Åsgard seabed gas compression is expected to increase recovery from Mikkel and Midgard by roughly NOK 278 million barrels of oil equivalents. The contract for marine operations is one of several major contracts awarded in connection with the decision to adopt new technology in order to increase recovery and maintain production on the Åsgard field in the Norwegian Sea.
Åsgard seabed gas compression will have a major impact on increased recovery and on the total value added by the Norwegian continental shelf. Åsgard gas compression will help boost considerably the recovery rate and lifetime of several gas fields,” says head of production for the Åsgard area, Astrid Jørgenvåg.
Quantum leap in technology
Åsgard, which is a central hub on Haltenbanken and a significant oil and gas producer in the Norwegian Sea, is the first field in the world to start using seabed gas compression.
“This project represents a quantum leap in seabed technology and is an important step towards the realisation of Statoil’s ambition to develop a complete subsea factory,” says senior vice president for technology excellence, Siri Espedal Kindem.
The contract for marine operations includes the installation of control and power umbilicals, structures, diverless tie-ins and connection to existing subsea infrastructure. The marine operations on the Åsgard field will be carried out in the course of 2013 and 2014.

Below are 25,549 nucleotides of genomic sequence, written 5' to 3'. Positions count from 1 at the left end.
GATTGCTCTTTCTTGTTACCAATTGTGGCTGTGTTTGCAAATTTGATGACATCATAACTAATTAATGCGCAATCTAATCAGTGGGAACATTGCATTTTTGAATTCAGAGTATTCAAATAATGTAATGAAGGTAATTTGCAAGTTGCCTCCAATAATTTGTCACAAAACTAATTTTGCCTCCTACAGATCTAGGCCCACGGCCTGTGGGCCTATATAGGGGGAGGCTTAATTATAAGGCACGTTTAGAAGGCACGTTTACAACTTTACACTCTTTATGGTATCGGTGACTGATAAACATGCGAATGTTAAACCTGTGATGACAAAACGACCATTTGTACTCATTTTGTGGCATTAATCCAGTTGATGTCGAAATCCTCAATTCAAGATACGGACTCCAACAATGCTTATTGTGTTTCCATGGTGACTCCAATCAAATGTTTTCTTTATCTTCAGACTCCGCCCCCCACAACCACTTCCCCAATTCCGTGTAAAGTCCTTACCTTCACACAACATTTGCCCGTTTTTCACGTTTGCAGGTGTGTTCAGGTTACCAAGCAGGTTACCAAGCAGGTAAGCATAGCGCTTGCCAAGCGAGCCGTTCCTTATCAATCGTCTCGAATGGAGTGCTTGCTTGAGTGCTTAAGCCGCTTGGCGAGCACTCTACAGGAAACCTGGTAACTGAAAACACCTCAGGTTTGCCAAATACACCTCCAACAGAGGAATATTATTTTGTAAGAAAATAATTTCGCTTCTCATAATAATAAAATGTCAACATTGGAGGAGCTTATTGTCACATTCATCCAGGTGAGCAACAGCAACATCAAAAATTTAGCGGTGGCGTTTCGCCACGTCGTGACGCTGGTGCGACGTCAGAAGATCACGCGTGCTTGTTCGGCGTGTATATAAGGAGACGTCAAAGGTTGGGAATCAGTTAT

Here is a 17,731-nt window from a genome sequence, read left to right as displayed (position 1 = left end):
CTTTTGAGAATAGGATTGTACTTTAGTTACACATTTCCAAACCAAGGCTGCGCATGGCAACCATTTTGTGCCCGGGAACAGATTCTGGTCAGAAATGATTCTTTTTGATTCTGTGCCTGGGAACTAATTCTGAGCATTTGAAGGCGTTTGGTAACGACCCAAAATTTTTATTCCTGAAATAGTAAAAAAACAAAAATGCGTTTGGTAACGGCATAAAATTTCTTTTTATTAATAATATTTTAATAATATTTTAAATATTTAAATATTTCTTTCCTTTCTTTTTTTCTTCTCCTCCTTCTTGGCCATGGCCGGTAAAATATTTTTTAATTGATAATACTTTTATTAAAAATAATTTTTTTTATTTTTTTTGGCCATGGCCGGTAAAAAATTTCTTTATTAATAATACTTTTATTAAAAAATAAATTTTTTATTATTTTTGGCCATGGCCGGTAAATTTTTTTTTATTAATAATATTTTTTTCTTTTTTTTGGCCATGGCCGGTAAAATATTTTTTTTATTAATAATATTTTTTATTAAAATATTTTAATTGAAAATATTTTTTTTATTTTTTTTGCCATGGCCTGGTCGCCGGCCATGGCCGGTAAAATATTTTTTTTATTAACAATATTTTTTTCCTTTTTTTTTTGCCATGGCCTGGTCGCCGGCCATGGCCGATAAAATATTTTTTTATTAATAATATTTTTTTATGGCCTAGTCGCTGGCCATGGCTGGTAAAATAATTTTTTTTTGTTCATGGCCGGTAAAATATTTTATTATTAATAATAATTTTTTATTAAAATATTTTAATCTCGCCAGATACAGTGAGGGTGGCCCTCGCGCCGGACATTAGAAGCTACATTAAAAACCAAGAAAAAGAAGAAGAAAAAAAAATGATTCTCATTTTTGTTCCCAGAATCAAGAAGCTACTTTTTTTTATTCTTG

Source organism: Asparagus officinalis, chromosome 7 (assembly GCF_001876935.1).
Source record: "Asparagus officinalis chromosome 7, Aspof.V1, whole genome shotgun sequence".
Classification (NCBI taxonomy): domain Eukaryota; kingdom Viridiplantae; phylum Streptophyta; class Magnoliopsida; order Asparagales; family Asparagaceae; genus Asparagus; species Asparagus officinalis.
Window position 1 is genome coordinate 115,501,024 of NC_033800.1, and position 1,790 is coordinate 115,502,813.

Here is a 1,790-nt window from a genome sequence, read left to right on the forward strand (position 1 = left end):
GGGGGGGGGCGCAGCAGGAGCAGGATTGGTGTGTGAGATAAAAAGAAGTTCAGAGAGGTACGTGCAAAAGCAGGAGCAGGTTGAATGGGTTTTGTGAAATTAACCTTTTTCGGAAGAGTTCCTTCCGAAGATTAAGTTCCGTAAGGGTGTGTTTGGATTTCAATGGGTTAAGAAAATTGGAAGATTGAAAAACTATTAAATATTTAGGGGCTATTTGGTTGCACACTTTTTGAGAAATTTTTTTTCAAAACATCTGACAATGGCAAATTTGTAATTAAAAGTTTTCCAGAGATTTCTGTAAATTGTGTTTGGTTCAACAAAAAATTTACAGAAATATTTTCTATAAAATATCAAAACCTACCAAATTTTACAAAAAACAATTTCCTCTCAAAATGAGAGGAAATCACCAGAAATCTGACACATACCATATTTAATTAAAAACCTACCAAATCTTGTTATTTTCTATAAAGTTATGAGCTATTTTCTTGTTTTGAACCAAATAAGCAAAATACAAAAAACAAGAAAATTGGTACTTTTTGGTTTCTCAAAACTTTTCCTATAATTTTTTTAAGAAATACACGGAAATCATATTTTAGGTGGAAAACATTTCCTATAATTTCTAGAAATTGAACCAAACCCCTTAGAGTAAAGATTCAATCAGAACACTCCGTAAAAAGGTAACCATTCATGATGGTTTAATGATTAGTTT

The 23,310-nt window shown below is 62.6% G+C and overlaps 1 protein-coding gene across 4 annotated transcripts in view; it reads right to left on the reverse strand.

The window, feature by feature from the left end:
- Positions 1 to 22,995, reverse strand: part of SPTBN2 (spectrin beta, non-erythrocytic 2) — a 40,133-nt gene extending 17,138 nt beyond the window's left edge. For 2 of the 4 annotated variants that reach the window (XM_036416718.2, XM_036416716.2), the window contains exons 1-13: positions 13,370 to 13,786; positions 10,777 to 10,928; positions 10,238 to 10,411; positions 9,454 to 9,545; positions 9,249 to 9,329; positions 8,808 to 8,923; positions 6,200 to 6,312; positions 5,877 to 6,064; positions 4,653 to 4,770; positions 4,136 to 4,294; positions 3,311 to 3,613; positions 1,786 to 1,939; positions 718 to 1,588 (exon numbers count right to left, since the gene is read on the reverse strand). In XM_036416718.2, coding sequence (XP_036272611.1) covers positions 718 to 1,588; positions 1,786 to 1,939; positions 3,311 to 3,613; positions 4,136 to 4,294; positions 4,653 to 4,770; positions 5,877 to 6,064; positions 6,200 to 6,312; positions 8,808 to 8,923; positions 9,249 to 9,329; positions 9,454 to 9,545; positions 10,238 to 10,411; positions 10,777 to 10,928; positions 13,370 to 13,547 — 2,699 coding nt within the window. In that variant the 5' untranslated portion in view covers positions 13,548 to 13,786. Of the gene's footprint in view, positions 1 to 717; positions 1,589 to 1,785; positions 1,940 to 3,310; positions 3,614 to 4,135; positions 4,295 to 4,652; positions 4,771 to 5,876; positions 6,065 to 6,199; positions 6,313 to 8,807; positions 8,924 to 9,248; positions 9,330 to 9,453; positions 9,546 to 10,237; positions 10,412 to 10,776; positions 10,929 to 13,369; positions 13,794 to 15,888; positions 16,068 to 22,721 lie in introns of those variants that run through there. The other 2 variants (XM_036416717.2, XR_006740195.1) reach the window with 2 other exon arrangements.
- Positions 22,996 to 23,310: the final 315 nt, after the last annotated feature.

The contract will account for approximately 50 jobs for Technip in Oslo and Stavanger over a three-year period. The contract also involves manufacturing requirements that will entail the potential for significant deliveries by sub-contractors.
It was in 2011 that Statoil and its partners on Åsgard decided to go in for seabed gas compression in order to recover the large volumes still remaining in the field. Åsgard seabed gas compression will start up in 2015 and have an investment frame of approximately NOK 15 billion.
This technology is one of the most important measures taken by Statoil in order to maintain and increase recovery from existing NCS fields.
Seabed compression can increase recovery on several small and medium size fields in future. Statoil is currently engaged on three such projects. Seabed compression is the chosen concept for Åsgard and Gullfaks. Statoil is also working together with the operator, Shell, on a similar solution for Ormen Lange.
“This is just the beginning. Technological advances such as seabed compression enable the extraction of oil and gas in places where it would not otherwise have been profitable. We are thus taking responsibility for increased recovery on the Norwegian continental shelf,” adds Kindem.
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